SpermChurch is an international, poly-electro, pan-genre duo made up of Trevor Dunn (electric bass) and Sannety (electronics). Trevor is known for the over 150 recordings he can be heard on, including many by John Zorn, Tomahawk, the Melvins, Nels Cline, Kris Davis and the complete works of Mr. Bungle and Fantômas. Sannety is unknown to many people.
SpermChurch hovers within elements of grindcore and trap, battling cultural conditioning with non-traditional tunings, glissandos, percussion, a max/msp patch. Using minimal elements to play with (a lot of bass drums and bass mostly), we turn patterns inside out.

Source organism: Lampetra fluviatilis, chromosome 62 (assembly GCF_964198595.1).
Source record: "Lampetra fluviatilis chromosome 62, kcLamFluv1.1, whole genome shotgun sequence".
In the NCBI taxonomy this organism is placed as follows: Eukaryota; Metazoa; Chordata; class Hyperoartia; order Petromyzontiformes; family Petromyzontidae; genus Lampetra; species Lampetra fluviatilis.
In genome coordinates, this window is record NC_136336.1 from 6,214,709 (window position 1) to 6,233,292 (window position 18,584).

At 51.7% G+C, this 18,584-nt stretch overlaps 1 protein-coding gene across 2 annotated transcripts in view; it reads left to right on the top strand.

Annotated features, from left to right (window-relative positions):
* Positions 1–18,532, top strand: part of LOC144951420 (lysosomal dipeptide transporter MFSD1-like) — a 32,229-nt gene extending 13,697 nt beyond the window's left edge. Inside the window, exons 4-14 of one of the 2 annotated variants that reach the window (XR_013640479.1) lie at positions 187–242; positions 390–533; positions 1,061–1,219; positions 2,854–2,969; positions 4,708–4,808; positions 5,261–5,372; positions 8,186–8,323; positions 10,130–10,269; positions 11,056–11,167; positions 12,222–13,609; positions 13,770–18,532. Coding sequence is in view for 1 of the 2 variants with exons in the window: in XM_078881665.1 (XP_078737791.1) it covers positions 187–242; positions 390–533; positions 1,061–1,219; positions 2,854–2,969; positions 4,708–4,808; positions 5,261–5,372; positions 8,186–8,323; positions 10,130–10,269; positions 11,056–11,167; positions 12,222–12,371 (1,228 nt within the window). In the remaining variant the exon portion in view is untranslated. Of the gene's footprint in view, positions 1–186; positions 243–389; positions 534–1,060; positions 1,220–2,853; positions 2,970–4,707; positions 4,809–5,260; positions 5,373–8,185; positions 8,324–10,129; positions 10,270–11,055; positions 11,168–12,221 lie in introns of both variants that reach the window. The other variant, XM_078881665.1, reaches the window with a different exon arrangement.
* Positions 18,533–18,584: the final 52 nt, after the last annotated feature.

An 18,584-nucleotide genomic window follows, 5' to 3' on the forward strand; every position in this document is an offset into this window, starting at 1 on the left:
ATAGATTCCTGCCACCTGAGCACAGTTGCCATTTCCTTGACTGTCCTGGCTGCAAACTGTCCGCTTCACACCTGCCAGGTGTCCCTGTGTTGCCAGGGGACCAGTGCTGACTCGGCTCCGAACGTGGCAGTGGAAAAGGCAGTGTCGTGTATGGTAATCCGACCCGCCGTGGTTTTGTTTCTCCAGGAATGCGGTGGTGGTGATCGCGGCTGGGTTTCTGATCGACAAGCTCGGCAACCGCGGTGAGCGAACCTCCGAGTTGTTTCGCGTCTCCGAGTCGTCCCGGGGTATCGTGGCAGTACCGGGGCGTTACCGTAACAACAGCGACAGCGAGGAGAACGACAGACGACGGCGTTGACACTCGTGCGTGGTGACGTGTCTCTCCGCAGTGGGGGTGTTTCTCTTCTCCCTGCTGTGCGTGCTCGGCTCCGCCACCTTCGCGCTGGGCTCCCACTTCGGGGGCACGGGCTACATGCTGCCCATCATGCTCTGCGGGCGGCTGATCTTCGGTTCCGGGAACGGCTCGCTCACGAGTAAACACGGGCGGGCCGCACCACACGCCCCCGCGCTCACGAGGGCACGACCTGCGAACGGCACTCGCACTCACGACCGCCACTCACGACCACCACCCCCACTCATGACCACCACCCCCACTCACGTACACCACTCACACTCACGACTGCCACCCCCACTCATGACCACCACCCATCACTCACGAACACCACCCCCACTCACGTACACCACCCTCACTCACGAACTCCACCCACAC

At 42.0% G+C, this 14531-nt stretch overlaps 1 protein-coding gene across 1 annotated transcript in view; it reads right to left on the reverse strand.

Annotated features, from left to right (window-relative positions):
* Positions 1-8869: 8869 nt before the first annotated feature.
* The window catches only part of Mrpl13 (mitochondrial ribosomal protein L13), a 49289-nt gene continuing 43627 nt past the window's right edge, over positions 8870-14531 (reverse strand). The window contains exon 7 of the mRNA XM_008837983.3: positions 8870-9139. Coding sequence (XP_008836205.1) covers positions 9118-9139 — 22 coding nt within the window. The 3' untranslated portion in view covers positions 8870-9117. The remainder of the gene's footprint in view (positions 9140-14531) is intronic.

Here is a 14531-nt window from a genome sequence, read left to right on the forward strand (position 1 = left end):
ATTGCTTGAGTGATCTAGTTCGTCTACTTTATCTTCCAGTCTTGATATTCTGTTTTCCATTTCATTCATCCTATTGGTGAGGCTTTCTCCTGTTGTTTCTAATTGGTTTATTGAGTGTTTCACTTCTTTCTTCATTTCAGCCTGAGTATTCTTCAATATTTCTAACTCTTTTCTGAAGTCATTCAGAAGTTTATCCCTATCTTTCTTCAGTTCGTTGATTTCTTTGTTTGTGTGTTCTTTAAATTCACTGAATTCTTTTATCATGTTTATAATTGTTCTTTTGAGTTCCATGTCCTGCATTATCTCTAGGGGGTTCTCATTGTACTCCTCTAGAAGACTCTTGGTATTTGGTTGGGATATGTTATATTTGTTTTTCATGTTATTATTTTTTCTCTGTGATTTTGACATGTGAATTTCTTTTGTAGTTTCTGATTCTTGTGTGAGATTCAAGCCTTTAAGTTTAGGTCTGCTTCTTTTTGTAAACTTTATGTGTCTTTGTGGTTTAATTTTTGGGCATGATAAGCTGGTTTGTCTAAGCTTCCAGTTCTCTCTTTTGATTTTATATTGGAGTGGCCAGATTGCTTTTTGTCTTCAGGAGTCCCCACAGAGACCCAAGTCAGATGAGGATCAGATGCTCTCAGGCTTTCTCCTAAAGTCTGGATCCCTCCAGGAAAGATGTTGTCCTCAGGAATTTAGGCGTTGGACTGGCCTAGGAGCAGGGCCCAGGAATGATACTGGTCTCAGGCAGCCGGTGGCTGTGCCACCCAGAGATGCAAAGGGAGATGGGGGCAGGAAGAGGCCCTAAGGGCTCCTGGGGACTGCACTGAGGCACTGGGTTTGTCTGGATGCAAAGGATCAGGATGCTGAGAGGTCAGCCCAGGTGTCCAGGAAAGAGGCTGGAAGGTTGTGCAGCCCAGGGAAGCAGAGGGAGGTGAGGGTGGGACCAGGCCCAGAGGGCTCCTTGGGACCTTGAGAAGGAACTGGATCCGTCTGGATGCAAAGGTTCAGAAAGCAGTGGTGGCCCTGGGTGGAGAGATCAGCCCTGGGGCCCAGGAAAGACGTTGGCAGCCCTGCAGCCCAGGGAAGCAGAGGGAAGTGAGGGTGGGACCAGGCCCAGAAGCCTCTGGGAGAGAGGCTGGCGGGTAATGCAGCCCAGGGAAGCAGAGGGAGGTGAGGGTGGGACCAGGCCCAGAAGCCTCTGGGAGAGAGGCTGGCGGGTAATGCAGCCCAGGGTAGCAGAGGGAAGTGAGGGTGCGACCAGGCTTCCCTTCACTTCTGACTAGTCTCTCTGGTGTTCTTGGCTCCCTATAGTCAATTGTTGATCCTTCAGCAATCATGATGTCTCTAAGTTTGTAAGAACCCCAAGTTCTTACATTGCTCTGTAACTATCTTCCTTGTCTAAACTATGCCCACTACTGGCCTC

SpermChurch is interested in exploring the possibilities of rule-based improvisation in order to bypass the decision making process that is founded more on ‘culture or language’— elements that often compromise improvisation by creating boundaries of preconceived ideas in regards to form and ways of interaction. As we are both experienced improvisers we were confronted with certain habits and cliches that we and other around us fall prey to, making us think about ways to free ourselves from those unconscious limitations by imposing conscious limitations of another kind. We are interested in generating material and creating forward motion by applying a combination of algorithms, constraints and probability by ways of designated ”meeting points” in the compositions that can act as a trigger for the next series of events. Of course, we also rely on the direct intuitive input of the two musicians while at the same time setting a new challenge of improvising with limited material. By using Max/MSP in the decision making aspect of the pieces to execute algorithms and influence the audio processing it can become an integral partner in the playing field. Musical parameters such as volume, density of notes, velocity, duration, speed, and texture of the sound are the focal points in developing algorithms or setting up restraints. Some examples are: Morphing rhythmic patterns, creatively playing with speed changes, having certain sounds appear in designated order or proportions, deconstructing rhythmical structures, playing with fixed rhythms but focussing on textural development, phasing in and out of (a general) rhythm, exploring textural counterpoint; offering loads of possibilities for distilling a common musical language and building an improvisational dialogue.